Felonies First data collection requested in new year

  • Stock gavel in court

Monitor staff
Saturday, December 16, 2017

With input from two county attorneys, members of the New Hampshire Judicial Council have finalized their request for data that will aid in a more thorough evaluation of a statewide program designed to streamline felony cases.

The council is requesting that county prosecutors, defense attorneys, as well as law enforcement, corrections and court officials maintain certain information, if possible, that will allow for more comprehensive assessments of Felonies First in future years. While the council does not have the authority to require data collection, members say they’re hopeful the state’s 10 counties will do their part to ensure the new program can be properly evaluated.

The Felonies First pilot program began in Strafford and Cheshire counties in January 2016. The rollout of the program in those counties signaled a major change in how felony cases are prosecuted in New Hampshire. However, almost two years later, a full assessment of the program is just beginning – and that’s because all 10 counties just came on board Oct. 1.

Cheshire County Attorney Chris McLaughlin and Strafford County Attorney Tom Velardi told the council at a meeting last week that Felonies First has built a lot of efficiencies into the system that will be realized by other counties in time.

“I truly believe and I wish I could give you all a measure of this with empirical certainty, but it has increased the efficiency of what the lawyers are doing in the superior court,” Velardi said. “We’re having substantive conversations about how to fairly resolve a case within days of it hitting the county attorney’s office. That’s a huge change, to be having real conversations that are actually helping citizens. … That’s what I see, but I just wish I could put it in a box and show of all you.”

Under Felonies First, more serious criminal cases are handled in the state’s superior courts, instead of starting in the circuit courts, where they had been traditionally filed. The circuit courts do not have the authority to resolve felony cases, which is why they were forwarded to superior court after a probable cause determination.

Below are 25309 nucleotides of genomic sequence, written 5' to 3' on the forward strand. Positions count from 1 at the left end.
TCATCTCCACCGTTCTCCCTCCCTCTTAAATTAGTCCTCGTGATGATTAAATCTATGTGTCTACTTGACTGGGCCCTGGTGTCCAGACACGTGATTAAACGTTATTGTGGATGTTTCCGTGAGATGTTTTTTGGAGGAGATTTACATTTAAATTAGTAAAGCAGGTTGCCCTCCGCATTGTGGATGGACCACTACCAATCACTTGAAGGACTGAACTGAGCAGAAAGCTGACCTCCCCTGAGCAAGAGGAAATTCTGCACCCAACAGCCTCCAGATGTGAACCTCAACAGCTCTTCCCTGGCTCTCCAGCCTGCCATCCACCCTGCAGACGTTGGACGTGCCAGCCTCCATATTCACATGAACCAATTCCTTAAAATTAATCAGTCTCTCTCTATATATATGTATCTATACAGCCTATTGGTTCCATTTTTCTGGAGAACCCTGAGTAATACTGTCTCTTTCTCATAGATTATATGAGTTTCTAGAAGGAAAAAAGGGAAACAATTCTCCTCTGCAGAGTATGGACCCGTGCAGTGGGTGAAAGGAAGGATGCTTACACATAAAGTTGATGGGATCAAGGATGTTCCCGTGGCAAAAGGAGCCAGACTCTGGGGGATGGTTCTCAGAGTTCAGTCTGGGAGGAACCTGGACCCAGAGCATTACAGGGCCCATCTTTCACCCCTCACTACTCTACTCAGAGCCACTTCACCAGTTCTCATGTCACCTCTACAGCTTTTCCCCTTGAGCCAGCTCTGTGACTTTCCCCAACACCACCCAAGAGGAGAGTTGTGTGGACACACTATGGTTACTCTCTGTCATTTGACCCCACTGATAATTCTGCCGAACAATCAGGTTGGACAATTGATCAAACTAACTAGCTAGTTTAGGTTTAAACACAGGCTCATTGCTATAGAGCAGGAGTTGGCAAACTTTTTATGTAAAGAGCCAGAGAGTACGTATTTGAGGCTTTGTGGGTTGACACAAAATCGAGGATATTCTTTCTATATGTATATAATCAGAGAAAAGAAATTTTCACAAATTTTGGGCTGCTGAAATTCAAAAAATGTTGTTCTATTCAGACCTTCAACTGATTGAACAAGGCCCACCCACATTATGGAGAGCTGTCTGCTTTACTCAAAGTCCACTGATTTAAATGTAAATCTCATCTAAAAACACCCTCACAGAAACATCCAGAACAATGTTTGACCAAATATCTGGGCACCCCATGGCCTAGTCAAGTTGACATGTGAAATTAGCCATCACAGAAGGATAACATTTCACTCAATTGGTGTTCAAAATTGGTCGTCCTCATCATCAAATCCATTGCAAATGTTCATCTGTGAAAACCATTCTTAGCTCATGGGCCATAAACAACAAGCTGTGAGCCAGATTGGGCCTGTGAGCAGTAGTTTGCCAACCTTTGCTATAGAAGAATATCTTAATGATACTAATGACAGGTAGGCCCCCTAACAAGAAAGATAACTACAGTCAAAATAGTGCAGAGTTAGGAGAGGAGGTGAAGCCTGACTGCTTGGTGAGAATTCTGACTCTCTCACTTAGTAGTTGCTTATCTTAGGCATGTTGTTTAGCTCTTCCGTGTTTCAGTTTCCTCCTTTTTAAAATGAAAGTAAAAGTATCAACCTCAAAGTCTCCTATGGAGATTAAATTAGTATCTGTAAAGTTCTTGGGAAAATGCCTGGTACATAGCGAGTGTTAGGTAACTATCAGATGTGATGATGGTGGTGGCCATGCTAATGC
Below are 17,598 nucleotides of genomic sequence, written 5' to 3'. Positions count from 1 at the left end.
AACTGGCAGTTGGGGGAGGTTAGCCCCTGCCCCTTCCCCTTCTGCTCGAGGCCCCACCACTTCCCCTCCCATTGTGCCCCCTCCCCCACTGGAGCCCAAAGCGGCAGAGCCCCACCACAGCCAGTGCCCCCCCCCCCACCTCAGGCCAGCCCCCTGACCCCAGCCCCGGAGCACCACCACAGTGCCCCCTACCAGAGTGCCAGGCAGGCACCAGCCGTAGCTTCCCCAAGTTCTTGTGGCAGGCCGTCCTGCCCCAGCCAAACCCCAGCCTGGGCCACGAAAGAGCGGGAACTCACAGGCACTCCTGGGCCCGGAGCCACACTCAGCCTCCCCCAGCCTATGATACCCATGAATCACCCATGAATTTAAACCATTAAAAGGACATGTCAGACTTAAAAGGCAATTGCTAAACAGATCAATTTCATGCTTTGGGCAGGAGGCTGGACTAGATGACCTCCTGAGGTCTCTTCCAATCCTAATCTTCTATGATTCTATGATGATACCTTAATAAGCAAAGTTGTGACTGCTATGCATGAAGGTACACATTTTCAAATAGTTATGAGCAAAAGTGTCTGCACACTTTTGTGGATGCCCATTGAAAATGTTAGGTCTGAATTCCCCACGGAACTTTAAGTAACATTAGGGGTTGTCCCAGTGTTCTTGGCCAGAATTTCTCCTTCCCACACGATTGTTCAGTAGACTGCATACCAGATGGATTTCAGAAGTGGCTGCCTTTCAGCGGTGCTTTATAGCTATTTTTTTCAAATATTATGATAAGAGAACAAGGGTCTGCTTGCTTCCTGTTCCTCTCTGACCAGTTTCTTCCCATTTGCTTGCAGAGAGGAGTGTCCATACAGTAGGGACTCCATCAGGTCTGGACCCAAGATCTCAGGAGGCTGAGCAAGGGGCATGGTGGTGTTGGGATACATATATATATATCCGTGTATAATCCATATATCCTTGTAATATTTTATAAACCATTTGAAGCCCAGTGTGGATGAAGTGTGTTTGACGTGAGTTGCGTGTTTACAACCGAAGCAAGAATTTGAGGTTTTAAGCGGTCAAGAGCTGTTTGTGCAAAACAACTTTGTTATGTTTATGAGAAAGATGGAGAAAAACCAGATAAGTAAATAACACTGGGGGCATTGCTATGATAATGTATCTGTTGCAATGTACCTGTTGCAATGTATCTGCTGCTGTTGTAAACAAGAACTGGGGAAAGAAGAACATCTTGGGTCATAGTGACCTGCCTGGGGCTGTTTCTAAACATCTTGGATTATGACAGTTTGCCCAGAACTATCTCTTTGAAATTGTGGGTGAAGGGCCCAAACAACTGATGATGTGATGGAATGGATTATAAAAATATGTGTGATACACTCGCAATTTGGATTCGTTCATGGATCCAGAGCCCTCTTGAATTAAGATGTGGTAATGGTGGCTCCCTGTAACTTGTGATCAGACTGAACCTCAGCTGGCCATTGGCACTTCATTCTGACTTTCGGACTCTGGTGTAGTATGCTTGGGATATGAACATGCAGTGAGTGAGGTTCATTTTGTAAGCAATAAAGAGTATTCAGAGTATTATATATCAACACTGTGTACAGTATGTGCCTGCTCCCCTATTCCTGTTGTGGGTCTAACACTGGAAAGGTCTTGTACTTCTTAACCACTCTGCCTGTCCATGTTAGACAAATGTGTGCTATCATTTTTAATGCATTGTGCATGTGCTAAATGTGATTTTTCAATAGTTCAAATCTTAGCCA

Felonies First eliminates the automatic probable cause hearing, although the defense can still request one at the superior court level.

Prior to the start of the new year, Sarah Blodgett, the executive director of the council, will be contacting various stakeholders to share the council’s hopes for data collection, beginning Jan. 1. That information includes dispositional data from the courts, a breakdown of the cases submitted by law enforcement to county attorneys where no charges were filed or where only a stand-alone misdemeanor charge was filed, as well as intake data pre- and post-Felonies First from the county jails and state prisons.

State law mandates that the council submit a report to the Speaker of the House, Senate President and chairpersons of the Senate and House Judiciary Committees on Felonies First each year, beginning in July 2017 and ending in January 2020.

The council’s most recent report – the second of its kind – was published in October and concluded that anecdotal information provided limited insight into the program. As a result, the council has convened twice since then to brainstorm ways communities can improve data collection on Felonies First, and retrain it for future review.

(Alyssa Dandrea can be reached at 369-3319, adandrea@cmonitor.com or on Twitter @_ADandrea.)